Good afternoon! As the summer draws to its end, I am working on my summer reading. First up is my faculty read Make It Stick: The Science of Successful Learning by Peter C. Brown, Henry L. Roediger III, and Mark A. McDaniel.
My husband, David, is a high school math teacher and read the book a year ago. He was obsessed. He’d get immersed and then dive into a passionate treatise while changing diapers on why he loved the book. He recommended it to our admin as a faculty read, and here we are.
I’m loving it. It’s in that middle ground between the dense articles you might read in a grad program, and super pop psych books. It gets the message across, tells some good stories, and practices what it preaches.
One big take away is that we think we know how we learn, but we really don’t. We have a lot of lore and intuition–not much more than superstition–and most of it doesn’t amount to lasting learning. It has some storytelling aspects, where an anecdote is told to illustrate a concept every few pages. It’s folksy, but as a fan of stories, I’ve enjoyed the real-life illustrations. (The one about the process for marines who learn to jump out of planes and not break their ankles was fascinating!)
For those who, like me, got their teacher education in the last decade or so (thanks NYU!), this jives with constructive learning, problem/project based learning, student-centered classrooms, etc. If you are a chalk-and-talk or drill-and-kill person, you might not enjoy this. The focus is on how learning is encoded, retrieved and made permanent. Teaching is discussed, insofar as the most effective ways for students to NOT forget what you teach them. Which, you know, is the point.
I find myself feeling lucky that I teach English. One major message is that learning needs to be varied, spaced and interleaved (other stuff inserted in, so it’s not just one topic/skill all the time). My class is naturally that way: first a poem, then a novel, then a few short stories. We don’t just drill metaphors for 2 weeks, then move on to similes. We spiral back over and over to the same concepts in different settings in different genres. I already have a lot going for me just through the natural structure of my class.
And, there isn’t much mindless drilling in the English classes at my school. The one exception might be in grammar. That’s where I’ve done a lot of reflecting as I read the book. I’ve noticed that students tend to forget one unit as soon as it’s over. But, the problem is, they need to use apostrophes correctly FOR EVER, not just for the next two weeks. So, my first step next year is to spiral back to the material throughout the whole year. An apostrophe question on every quiz. I’m also going to try to mix up my grammar practice and instruction, so it doesn’t fall into mindlessness (read the chapter, do 10 practice problems, repeat).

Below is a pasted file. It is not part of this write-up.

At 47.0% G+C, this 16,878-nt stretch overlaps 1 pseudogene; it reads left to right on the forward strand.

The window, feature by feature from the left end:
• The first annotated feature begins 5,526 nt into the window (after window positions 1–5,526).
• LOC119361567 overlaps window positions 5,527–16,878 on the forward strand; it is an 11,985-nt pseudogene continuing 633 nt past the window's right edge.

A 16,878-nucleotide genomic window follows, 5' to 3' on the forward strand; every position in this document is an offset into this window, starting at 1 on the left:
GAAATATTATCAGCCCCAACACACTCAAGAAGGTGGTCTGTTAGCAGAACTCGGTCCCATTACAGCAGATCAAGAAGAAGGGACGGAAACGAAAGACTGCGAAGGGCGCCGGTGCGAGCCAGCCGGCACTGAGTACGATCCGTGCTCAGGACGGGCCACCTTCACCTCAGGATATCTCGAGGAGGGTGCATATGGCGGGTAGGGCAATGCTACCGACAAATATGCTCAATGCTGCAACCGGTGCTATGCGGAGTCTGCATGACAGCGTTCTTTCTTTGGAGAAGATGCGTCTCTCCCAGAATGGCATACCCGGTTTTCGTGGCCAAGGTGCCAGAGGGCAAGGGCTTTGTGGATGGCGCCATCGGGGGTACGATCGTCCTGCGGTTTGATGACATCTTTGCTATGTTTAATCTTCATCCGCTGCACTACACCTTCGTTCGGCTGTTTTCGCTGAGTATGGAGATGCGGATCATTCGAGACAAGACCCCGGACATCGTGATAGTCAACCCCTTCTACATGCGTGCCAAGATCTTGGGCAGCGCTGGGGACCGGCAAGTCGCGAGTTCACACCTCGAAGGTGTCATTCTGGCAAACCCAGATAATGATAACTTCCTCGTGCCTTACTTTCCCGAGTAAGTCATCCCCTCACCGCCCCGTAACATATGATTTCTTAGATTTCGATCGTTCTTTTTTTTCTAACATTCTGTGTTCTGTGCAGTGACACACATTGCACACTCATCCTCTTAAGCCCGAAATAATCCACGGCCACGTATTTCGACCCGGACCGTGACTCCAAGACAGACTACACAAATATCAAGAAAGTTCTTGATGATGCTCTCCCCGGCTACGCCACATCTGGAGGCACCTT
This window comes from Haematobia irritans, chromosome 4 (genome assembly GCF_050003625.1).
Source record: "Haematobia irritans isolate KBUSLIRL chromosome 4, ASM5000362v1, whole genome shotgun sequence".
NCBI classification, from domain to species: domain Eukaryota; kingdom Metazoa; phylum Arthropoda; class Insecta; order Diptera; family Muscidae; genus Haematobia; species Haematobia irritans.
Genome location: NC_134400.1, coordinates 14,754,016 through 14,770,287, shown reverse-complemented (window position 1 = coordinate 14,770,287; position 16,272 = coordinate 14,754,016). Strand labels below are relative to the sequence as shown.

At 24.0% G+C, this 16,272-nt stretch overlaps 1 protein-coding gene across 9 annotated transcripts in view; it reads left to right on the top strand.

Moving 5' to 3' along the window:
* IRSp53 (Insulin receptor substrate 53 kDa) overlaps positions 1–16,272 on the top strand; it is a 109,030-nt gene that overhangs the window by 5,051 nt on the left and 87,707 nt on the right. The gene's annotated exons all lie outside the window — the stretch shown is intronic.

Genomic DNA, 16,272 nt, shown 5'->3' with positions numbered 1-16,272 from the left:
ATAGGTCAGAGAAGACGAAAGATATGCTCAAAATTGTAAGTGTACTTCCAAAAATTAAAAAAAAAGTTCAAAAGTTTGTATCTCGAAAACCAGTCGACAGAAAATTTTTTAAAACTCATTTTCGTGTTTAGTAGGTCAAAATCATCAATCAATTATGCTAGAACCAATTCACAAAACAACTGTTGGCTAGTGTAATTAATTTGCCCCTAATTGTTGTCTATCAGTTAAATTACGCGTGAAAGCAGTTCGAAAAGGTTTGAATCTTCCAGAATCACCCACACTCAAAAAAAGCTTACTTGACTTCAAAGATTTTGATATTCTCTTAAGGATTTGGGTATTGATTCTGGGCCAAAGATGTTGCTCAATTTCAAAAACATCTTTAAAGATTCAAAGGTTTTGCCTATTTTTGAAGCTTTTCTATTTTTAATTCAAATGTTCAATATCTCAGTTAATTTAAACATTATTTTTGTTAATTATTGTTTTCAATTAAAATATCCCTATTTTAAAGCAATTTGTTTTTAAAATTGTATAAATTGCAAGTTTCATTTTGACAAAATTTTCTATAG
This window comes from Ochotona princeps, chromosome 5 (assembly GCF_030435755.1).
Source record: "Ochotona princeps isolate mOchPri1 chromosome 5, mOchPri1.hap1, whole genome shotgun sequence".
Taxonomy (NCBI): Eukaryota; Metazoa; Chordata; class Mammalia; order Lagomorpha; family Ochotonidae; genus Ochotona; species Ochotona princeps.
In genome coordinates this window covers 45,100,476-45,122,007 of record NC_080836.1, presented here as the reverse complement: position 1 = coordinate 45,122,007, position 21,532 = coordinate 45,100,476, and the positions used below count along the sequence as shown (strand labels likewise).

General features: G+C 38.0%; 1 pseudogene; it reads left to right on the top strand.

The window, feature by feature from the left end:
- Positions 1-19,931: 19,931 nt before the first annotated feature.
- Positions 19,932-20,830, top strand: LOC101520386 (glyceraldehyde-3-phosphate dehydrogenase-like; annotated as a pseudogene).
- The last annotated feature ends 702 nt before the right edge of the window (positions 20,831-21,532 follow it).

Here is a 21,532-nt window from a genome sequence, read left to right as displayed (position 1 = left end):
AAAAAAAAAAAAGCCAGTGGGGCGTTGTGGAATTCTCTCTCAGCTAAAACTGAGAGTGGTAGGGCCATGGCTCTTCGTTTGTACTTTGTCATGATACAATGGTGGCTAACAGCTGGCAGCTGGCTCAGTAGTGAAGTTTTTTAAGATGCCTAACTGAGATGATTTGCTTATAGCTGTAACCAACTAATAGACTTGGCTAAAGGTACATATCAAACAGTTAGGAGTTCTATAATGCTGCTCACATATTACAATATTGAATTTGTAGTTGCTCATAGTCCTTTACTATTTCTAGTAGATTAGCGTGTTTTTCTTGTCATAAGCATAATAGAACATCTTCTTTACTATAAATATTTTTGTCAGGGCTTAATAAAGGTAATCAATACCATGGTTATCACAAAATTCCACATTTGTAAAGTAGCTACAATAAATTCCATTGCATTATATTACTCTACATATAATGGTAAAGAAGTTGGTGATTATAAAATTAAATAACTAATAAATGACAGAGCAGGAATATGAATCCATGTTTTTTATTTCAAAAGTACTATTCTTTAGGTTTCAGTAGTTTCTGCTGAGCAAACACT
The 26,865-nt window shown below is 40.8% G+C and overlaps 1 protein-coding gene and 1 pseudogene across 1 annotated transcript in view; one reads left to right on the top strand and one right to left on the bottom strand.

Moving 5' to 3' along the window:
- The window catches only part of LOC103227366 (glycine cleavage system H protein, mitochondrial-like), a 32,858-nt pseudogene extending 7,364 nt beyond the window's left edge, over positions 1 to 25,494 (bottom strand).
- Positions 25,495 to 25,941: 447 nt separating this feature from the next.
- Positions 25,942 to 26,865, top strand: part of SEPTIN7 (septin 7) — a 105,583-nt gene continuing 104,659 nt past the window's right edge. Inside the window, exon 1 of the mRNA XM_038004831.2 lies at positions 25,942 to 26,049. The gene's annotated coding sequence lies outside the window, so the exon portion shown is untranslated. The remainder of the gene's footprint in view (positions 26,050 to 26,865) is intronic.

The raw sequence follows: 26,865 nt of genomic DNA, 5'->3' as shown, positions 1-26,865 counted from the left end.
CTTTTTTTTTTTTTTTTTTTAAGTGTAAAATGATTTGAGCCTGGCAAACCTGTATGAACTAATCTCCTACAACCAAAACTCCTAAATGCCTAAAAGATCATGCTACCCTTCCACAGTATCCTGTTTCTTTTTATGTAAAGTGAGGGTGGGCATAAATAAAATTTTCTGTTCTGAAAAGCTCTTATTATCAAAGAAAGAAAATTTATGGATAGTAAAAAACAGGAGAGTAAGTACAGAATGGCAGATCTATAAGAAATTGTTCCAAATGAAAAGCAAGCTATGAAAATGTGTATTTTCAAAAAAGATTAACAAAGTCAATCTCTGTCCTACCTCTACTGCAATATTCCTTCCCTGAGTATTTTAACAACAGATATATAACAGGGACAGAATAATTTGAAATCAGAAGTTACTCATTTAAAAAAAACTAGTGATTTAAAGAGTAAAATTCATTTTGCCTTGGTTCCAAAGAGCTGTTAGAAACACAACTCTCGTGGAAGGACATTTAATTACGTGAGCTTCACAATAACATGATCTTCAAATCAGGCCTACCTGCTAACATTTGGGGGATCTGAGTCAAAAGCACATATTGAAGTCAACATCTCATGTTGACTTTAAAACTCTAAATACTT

Another big take away I’ve enjoyed is the notion that harder learning is better learning. When something “feels easy” to learn, it doesn’t mean you are learning it as well as you think you are. The research Make it Stick cites shows that the harder you have to work to retrieve your learning, the deeper your learning is. For those of you brain enthusiasts, the more you are laying down those neural pathways in different ways, the stronger they are. If you access the learning a different way, you are strengthening it. If you have to connect it to other things, you strengthen the pathways. It may sound counter-intuitive, but when you read about the studies, it becomes clear.
All of this makes me excited for the year because I tell students and parents early on that I embrace a philosophy of “hard fun.” Seymour Papert coined the phrase, and I heard it at an NCTE conference in 2007 or 2008. It’s pretty straight forward and makes me think of building my chicken coop by myself with no plans. It was hard, but I was having so much fun. The idea is supported by the research that Make It Stick presents, which I now have to bolster my philosophy. If learning feels hard, then the student is on the right track–which will be a relief for my very ambitious, eager-to-succeed students. Too many of them view struggle as a sign of failure and poor ability. As the book agrees, we feel that “easy” learning must be good, but the truth is easy come, easy go.
In an interesting turn of events, I noticed a pretty active hashtag on Twitter for Make it Stick. I threw a few tweets up and pretty quickly had a lot of people, coincidentally all men, begin to debate these principles with me. In case it needs to be said, I didn’t write the book. If you would like to debate the merits of the sources and the research, please take it up with the authors. Or, better yet, you could publish your own research in a peer reviewed journal and then write your own book. I look forward to reading that. Until then, I’d appreciate you staying out of a friendly conversation among teachers who are enjoying the book and want to stay positive about using its concepts in the classroom.